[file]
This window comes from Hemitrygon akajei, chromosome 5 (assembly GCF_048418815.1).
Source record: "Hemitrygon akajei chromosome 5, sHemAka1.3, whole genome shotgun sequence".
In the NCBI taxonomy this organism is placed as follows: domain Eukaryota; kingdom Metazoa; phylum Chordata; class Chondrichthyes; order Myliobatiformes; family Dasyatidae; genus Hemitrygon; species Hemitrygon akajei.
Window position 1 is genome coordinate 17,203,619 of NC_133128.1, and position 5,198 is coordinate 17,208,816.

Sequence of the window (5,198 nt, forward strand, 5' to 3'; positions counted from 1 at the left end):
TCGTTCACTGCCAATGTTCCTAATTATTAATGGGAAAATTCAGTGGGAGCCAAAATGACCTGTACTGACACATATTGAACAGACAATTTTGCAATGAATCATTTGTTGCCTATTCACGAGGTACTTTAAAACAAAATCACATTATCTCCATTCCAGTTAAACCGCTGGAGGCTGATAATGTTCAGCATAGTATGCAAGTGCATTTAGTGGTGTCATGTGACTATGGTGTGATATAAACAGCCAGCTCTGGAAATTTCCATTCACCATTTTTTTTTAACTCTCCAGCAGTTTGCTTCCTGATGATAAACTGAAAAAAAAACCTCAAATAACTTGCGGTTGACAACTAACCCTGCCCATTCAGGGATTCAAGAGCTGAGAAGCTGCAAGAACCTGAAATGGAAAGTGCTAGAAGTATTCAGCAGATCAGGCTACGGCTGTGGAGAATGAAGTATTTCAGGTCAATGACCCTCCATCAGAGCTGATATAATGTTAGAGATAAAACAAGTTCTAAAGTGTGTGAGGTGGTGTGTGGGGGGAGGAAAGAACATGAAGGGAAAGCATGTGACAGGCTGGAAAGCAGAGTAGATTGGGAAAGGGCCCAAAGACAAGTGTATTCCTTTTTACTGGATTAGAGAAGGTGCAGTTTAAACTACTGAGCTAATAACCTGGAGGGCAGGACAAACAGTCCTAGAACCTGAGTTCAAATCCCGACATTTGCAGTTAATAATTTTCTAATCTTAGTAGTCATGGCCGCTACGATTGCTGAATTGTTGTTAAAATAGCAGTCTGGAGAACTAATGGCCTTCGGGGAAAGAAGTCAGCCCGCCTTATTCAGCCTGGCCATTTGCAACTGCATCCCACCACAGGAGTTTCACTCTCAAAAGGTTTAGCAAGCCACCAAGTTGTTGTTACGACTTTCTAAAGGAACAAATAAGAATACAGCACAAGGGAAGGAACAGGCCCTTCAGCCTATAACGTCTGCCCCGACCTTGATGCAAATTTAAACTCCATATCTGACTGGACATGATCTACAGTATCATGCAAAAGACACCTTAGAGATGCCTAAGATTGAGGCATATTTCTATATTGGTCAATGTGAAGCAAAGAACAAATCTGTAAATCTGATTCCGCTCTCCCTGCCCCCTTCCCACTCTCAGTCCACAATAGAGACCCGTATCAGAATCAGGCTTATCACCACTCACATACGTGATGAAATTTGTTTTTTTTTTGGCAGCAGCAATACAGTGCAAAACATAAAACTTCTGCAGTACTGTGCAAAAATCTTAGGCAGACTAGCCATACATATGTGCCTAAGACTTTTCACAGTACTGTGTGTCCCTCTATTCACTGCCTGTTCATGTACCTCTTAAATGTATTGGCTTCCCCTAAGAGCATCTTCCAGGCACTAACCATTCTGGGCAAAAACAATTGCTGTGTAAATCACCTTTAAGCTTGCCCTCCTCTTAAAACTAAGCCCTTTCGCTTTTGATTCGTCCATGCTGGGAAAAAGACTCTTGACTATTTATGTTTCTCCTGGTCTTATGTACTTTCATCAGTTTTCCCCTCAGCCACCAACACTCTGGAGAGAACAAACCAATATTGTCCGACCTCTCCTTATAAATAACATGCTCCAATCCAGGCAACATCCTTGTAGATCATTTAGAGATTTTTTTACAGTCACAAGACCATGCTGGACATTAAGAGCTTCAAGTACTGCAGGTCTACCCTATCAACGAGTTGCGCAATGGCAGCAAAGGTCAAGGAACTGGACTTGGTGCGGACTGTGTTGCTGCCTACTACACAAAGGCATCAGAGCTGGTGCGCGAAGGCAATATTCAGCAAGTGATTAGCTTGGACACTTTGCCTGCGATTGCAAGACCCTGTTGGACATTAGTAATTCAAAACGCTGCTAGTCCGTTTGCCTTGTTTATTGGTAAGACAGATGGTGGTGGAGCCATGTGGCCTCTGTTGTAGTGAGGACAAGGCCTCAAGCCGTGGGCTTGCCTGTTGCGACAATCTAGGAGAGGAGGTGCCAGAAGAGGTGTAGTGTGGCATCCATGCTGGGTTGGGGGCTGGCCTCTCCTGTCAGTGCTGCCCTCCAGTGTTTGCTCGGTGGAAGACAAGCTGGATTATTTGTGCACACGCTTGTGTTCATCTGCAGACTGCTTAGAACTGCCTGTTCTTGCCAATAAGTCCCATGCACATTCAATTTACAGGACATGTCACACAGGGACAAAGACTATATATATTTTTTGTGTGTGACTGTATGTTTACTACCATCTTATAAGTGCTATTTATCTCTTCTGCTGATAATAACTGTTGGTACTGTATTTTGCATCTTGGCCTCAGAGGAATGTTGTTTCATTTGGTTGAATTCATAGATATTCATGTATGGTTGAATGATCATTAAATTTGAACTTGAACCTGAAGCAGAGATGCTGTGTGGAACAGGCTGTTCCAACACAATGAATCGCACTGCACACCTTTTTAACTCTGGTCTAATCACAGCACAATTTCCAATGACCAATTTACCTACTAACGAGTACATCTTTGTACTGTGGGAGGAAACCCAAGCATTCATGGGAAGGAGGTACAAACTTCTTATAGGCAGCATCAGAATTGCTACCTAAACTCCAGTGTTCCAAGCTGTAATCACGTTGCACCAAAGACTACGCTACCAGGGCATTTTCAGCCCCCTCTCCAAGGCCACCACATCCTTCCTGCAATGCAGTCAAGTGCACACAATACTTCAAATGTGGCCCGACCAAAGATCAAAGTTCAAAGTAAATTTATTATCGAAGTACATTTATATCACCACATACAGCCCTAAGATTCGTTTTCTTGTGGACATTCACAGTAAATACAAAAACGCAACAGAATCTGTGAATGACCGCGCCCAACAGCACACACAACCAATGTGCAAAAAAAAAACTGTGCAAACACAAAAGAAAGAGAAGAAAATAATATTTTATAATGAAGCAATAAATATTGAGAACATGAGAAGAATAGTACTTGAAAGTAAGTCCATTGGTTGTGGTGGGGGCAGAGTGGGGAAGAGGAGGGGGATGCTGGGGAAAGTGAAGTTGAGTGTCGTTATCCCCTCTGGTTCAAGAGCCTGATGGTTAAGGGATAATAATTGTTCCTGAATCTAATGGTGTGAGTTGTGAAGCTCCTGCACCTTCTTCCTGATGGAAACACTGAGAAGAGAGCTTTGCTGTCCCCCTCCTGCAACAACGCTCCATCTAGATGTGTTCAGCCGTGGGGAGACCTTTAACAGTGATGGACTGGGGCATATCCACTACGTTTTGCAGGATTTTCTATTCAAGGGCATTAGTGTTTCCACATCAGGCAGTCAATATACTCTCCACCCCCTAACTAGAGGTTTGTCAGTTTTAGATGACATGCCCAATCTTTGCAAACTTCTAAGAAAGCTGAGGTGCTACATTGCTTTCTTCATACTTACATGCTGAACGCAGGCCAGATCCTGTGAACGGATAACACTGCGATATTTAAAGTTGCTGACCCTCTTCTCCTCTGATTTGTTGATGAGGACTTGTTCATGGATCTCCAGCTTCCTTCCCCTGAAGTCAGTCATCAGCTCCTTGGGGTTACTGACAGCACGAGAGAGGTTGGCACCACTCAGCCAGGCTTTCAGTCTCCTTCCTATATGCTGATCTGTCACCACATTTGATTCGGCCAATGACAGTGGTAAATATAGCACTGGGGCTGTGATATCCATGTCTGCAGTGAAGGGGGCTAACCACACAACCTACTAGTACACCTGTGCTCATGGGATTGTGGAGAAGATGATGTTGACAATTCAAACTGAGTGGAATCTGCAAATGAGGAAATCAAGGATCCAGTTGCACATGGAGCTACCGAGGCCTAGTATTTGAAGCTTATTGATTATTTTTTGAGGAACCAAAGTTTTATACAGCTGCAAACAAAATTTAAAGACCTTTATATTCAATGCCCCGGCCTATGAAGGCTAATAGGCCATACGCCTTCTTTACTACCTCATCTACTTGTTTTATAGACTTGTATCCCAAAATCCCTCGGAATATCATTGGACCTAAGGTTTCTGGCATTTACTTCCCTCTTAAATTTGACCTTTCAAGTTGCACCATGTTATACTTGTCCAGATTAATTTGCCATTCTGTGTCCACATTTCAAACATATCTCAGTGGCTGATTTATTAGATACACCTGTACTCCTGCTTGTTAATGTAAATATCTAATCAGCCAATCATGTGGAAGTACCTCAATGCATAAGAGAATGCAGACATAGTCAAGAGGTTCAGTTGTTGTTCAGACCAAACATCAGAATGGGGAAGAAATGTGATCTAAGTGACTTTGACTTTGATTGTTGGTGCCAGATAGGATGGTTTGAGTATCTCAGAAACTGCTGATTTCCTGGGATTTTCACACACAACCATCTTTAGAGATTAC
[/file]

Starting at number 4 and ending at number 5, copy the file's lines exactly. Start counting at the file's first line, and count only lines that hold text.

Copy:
Window position 1 is genome coordinate 17,203,619 of NC_133128.1, and position 5,198 is coordinate 17,208,816.

Sequence of the window (5,198 nt, forward strand, 5' to 3'; positions counted from 1 at the left end):